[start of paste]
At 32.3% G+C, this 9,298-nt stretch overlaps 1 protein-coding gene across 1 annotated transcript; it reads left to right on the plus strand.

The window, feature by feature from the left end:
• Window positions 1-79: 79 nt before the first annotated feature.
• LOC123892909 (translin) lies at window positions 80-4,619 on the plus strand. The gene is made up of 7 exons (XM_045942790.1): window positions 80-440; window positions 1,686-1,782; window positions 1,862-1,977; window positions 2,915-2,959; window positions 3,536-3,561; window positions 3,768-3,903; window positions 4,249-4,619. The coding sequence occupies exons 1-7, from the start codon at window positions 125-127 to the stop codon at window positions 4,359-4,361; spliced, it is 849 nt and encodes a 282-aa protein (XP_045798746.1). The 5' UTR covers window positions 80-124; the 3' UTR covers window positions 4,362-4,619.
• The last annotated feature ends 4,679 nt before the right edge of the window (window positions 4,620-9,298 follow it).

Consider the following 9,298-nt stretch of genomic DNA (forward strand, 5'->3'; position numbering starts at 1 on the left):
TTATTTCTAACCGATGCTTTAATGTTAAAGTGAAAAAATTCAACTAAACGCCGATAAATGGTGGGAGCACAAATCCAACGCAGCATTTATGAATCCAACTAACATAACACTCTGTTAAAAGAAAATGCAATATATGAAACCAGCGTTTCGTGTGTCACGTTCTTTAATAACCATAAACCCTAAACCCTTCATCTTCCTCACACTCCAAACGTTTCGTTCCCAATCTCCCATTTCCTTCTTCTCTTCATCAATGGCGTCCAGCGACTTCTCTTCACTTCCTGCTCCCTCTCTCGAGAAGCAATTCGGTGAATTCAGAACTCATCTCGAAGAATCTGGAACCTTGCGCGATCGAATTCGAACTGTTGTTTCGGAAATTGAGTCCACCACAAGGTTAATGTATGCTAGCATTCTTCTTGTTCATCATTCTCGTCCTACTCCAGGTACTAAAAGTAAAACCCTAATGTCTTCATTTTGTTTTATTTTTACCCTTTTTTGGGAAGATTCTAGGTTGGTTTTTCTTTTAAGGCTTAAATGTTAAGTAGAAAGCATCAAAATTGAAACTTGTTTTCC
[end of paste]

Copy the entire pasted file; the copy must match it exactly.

At 32.3% G+C, this 9,298-nt stretch overlaps 1 protein-coding gene across 1 annotated transcript; it reads left to right on the plus strand.

The window, feature by feature from the left end:
• Window positions 1-79: 79 nt before the first annotated feature.
• LOC123892909 (translin) lies at window positions 80-4,619 on the plus strand. The gene is made up of 7 exons (XM_045942790.1): window positions 80-440; window positions 1,686-1,782; window positions 1,862-1,977; window positions 2,915-2,959; window positions 3,536-3,561; window positions 3,768-3,903; window positions 4,249-4,619. The coding sequence occupies exons 1-7, from the start codon at window positions 125-127 to the stop codon at window positions 4,359-4,361; spliced, it is 849 nt and encodes a 282-aa protein (XP_045798746.1). The 5' UTR covers window positions 80-124; the 3' UTR covers window positions 4,362-4,619.
• The last annotated feature ends 4,679 nt before the right edge of the window (window positions 4,620-9,298 follow it).

Consider the following 9,298-nt stretch of genomic DNA (forward strand, 5'->3'; position numbering starts at 1 on the left):
TTATTTCTAACCGATGCTTTAATGTTAAAGTGAAAAAATTCAACTAAACGCCGATAAATGGTGGGAGCACAAATCCAACGCAGCATTTATGAATCCAACTAACATAACACTCTGTTAAAAGAAAATGCAATATATGAAACCAGCGTTTCGTGTGTCACGTTCTTTAATAACCATAAACCCTAAACCCTTCATCTTCCTCACACTCCAAACGTTTCGTTCCCAATCTCCCATTTCCTTCTTCTCTTCATCAATGGCGTCCAGCGACTTCTCTTCACTTCCTGCTCCCTCTCTCGAGAAGCAATTCGGTGAATTCAGAACTCATCTCGAAGAATCTGGAACCTTGCGCGATCGAATTCGAACTGTTGTTTCGGAAATTGAGTCCACCACAAGGTTAATGTATGCTAGCATTCTTCTTGTTCATCATTCTCGTCCTACTCCAGGTACTAAAAGTAAAACCCTAATGTCTTCATTTTGTTTTATTTTTACCCTTTTTTGGGAAGATTCTAGGTTGGTTTTTCTTTTAAGGCTTAAATGTTAAGTAGAAAGCATCAAAATTGAAACTTGTTTTCC